Big business starts cut­ting ties with prince He’s ac­cused of racial slur And now this Ep­stein vic­tim says pae­dophile tried to use duke as lure to is­land

Scottish Daily Mail - - Front Page - By Mario Led­with, Re­becca English and Claire Duffin

LEAD­ING busi­nesses and char­i­ties be­gan to desert Prince An­drew last night over the Ep­stein scan­dal.

On an­other hugely dam­ag­ing day for the Duke of York, ac­coun­tancy firm KPMG said it was pro­tect­ing its rep­u­ta­tion by end­ing spon­sor­ship of his business start-up project.

In­surance gi­ant Aon asked for its name be re­moved from the scheme’s web­site and drugs maker As­trazeneca said it was re­view­ing its re­la­tion­ship.

A string of ma­jor com­pa­nies and char­i­ties are also ex­am­in­ing their links with An­drew af­ter his ex­tra­or­di­nary TV in­ter­view on Satur­day.

The Out­ward Bound Trust, which has the prince’s daugh­ter Beatrice as a trustee, is hold­ing a spe­cial meet­ing this week to dis­cuss the is­sue.

An­drew ap­peared on BBC news­night to an­swer ques­tions about his re­la­tion­ship with Ep­stein, a pae­dophile bil­lion­aire who killed him­self in jail.

The in­ter­view went down spec­tac­u­larly badly how­ever and the back­lash grew yes­ter­day when an Ep­stein vic­tim went pub­lic at a dra­matic press con­fer­ence. She said the fi­nancier had tried to lure her to his pri­vate is­land by say­ing An­drew was there.

Her lawyer joined the in­ter­na­tional clam­our for An­drew to face the US au­thor­i­ties and tell them ev­ery­thing he knows. As rep­re­sen­ta­tives of other vic­tims made the same de­mand:

Pros­e­cu­tors in France said An­drew should travel to Paris to face ques­tions

about his stay at a man­sion flat that Ep­stein owned there;

Labour and the Lib Dems added to the pres­sure on An­drew, with one front­bencher call­ing on him to give ev­i­dence to Amer­i­can in­ves­ti­ga­tors;

The prince was mired in fresh con­tro­versy for al­legedly us­ing the n-word – a claim he strongly de­nied – at a Buck­ing­ham Palace meet­ing with govern­ment of­fi­cials;

Stu­dents at the Univer­sity of Hud­der­s­field an­nounced they will vote on a mo­tion to lobby An­drew to re­sign as chan­cel­lor;

A poll found that just 6 per cent of the pub­lic be­lieve his ex­pla­na­tion for his re­la­tion­ship with Ep­stein.

Sources yes­ter­day said the Royal Fam­ily has been left reel­ing by the fall­out from the BBC in­ter­view and the re­newed crit­i­cism from Ep­stein’s vic­tims.

While in­sid­ers were keen not to be seen to be crit­i­cis­ing An­drew, it was clear that his wider fam­ily were ‘aghast’ at the in­ter­view and the sub­se­quent re­ac­tion. ‘Peo­ple are shak­ing their heads and won­der­ing where to go from here,’ said one.

An­other for­mer royal aide has called for the prince to ‘take a sab­bat­i­cal’ be­fore ir­re­versible dam­age is done to the char­i­ties and or­gan­i­sa­tions he works with.

Ques­tions re­main as to how much the Queen knew and whether she sanc­tioned the in­ter­view. Palace of­fi­cials re­peated their line that she had been ‘aware’ of the in­ter­view but re­fused to be drawn on whether she had ap­proved it.

On a dis­as­trous day for the eighth in line to the throne pres­sure cen­tred on the char­ity that he sees as a life­line to re­pair­ing his pub­lic rep­u­ta­tion.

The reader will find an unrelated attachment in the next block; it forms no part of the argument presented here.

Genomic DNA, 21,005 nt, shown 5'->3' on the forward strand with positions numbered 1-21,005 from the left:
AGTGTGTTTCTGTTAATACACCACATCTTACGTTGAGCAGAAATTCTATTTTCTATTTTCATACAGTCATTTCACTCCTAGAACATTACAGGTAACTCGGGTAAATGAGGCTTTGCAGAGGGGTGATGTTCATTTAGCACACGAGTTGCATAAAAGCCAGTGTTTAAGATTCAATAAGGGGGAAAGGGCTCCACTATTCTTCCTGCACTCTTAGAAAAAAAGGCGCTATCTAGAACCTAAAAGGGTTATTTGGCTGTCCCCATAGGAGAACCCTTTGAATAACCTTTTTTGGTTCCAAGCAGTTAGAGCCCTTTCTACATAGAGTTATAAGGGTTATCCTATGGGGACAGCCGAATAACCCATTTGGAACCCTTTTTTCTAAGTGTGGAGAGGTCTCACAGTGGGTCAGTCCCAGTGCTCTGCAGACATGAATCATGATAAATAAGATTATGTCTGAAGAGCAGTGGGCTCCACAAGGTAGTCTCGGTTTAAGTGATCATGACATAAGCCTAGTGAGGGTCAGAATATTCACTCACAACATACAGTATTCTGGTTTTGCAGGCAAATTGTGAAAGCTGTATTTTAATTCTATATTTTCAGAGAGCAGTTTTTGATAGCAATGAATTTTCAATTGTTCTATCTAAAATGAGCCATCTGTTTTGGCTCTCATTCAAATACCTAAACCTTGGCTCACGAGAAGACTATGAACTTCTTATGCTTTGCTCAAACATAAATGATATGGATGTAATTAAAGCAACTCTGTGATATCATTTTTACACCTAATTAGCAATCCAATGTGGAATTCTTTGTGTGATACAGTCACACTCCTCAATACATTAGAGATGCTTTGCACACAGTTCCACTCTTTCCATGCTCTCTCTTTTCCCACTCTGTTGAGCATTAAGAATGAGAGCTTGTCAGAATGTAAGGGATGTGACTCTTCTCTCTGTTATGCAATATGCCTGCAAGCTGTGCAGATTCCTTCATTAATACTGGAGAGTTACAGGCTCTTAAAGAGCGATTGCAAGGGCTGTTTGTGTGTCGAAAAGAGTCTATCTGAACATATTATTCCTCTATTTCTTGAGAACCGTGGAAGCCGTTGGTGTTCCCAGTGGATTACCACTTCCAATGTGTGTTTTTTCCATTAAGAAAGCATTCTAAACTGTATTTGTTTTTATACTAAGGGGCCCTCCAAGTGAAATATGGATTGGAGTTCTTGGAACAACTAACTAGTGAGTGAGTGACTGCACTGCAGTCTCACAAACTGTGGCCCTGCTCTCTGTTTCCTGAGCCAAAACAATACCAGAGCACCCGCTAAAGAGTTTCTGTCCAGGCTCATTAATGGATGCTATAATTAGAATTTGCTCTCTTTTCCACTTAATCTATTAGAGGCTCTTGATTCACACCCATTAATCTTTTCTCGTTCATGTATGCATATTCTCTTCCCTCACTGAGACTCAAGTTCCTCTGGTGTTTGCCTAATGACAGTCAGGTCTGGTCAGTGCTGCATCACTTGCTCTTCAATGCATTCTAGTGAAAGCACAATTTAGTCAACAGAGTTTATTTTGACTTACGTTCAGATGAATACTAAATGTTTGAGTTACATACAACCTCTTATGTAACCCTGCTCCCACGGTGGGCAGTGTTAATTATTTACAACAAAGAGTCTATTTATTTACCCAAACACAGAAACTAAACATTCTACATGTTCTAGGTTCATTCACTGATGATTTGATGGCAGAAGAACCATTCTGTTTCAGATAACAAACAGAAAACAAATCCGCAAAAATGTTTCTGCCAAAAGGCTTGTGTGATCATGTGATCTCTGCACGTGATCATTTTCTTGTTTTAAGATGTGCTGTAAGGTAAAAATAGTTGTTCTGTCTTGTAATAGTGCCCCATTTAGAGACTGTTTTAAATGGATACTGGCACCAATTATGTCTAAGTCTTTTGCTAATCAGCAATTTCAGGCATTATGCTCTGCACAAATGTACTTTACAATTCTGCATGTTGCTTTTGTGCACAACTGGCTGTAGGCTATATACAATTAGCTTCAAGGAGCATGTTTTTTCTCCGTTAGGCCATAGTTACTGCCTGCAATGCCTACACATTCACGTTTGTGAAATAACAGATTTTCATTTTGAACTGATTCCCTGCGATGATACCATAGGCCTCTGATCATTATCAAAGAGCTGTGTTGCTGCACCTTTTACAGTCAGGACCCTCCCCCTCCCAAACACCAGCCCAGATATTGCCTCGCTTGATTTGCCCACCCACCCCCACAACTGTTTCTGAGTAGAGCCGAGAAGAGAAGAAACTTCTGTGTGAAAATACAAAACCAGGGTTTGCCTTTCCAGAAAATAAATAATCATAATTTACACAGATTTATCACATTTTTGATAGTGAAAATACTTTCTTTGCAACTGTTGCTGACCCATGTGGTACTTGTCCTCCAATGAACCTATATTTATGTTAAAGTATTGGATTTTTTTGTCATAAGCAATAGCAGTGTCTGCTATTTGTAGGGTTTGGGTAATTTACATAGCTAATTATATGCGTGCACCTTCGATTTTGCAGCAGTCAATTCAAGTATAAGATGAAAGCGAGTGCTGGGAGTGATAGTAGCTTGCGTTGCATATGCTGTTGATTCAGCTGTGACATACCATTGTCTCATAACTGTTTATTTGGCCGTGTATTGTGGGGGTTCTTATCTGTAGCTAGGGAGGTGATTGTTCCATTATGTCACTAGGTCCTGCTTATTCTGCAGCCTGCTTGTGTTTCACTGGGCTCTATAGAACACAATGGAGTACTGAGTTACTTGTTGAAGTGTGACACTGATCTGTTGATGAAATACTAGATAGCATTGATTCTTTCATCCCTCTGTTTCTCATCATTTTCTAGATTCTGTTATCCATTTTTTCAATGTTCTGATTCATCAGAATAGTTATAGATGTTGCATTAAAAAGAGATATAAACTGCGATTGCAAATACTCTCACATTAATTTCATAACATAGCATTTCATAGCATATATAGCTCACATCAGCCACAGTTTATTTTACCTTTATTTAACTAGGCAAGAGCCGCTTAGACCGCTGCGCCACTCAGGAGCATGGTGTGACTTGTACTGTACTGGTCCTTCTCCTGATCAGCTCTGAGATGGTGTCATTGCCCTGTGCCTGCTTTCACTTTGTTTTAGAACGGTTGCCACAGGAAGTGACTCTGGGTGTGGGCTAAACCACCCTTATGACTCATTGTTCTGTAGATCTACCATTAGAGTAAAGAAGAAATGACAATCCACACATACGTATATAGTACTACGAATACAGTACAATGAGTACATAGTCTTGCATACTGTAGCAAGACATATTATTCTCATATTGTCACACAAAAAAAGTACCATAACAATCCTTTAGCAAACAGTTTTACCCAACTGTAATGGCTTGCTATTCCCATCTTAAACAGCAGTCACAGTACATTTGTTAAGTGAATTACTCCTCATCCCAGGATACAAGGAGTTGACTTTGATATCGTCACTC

Dur­ing Satur­day’s ‘make or break’ ap­pear­ance on BBC’s News­night, An­drew flagged [email protected] – a Drag­ons’ Den-style scheme for en­trepreneur­s – as a vi­tal way of re­con­nect­ing with the pub­lic fol­low­ing the scan­dal. A royal aide yes­ter­day de­scribed it as one of the few ‘real suc­cess sto­ries’ of his life. But KPMG, one of Bri­tain’s lead­ing ac­coun­tancy firms, re­vealed it had cut ties with the duke. The firm was a found­ing part­ner and had paid up to £100,000 a year in spon­sor­ship since 2014.

KPMG bosses de­cided to end the re­la­tion­ship last month due to ‘un­savoury’ is­sues stem­ming from the duke’s friend­ship with

Ep­stein. The de­ci­sion was taken by the firm af­ter con­sul­ta­tion with its ‘risk com­mit­tee’ that con­sid­ers rep­u­ta­tional is­sues.

As­trazeneca, which is a ‘strate­gic part­ner’, said it was re­view­ing its three-year re­la­tion­ship which is due to end next month.

Aon was listed as the ini­tia­tive’s sole ‘global part­ner’ but sources in­sisted the com­pany was not as­so­ci­ated with [email protected] and the list­ing was an er­ror. It is un­der­stood that sev­eral firms were prompted to re­view their re­la­tion­ship with An­drew af­ter he was again ac­cused of hav­ing sex with a teenage vic­tim of the bil­lion­aire fi­nancier ear­lier this year. He ve­he­mently de­nies the claims.

A web page ad­ver­tis­ing [email protected]’s spon­sors was re­moved from the in­ter­net yes­ter­day af­ter­noon. The project has helped 931 busi­nesses, cre­ated 5,982 jobs and gen­er­ated £1.105bil­lion of eco­nomic ac­tiv­ity, ac­cord­ing to An­drew’s team.

The Daily Mail yes­ter­day con­tacted many other multi­na­tional com­pa­nies linked to the scheme, in­clud­ing the bank Stan­dard Char­tered and Air Asia. But none gave their back­ing to the duke and in­stead re­fused to com­ment on their links. A KPMG spokesman re­fused to com­ment last night.

A Buck­ing­ham Palace spokesman said: ‘KPMG’s con­tract with [email protected] ended at the end of Oc­to­ber. A full pro­gramme of [email protected] events is con­tin­u­ing across the United King­dom.’

‘Re­con­nect­ing with the pub­lic’

Ac­cuser: The woman, now 31, who said she was in­vited to meet An­drew

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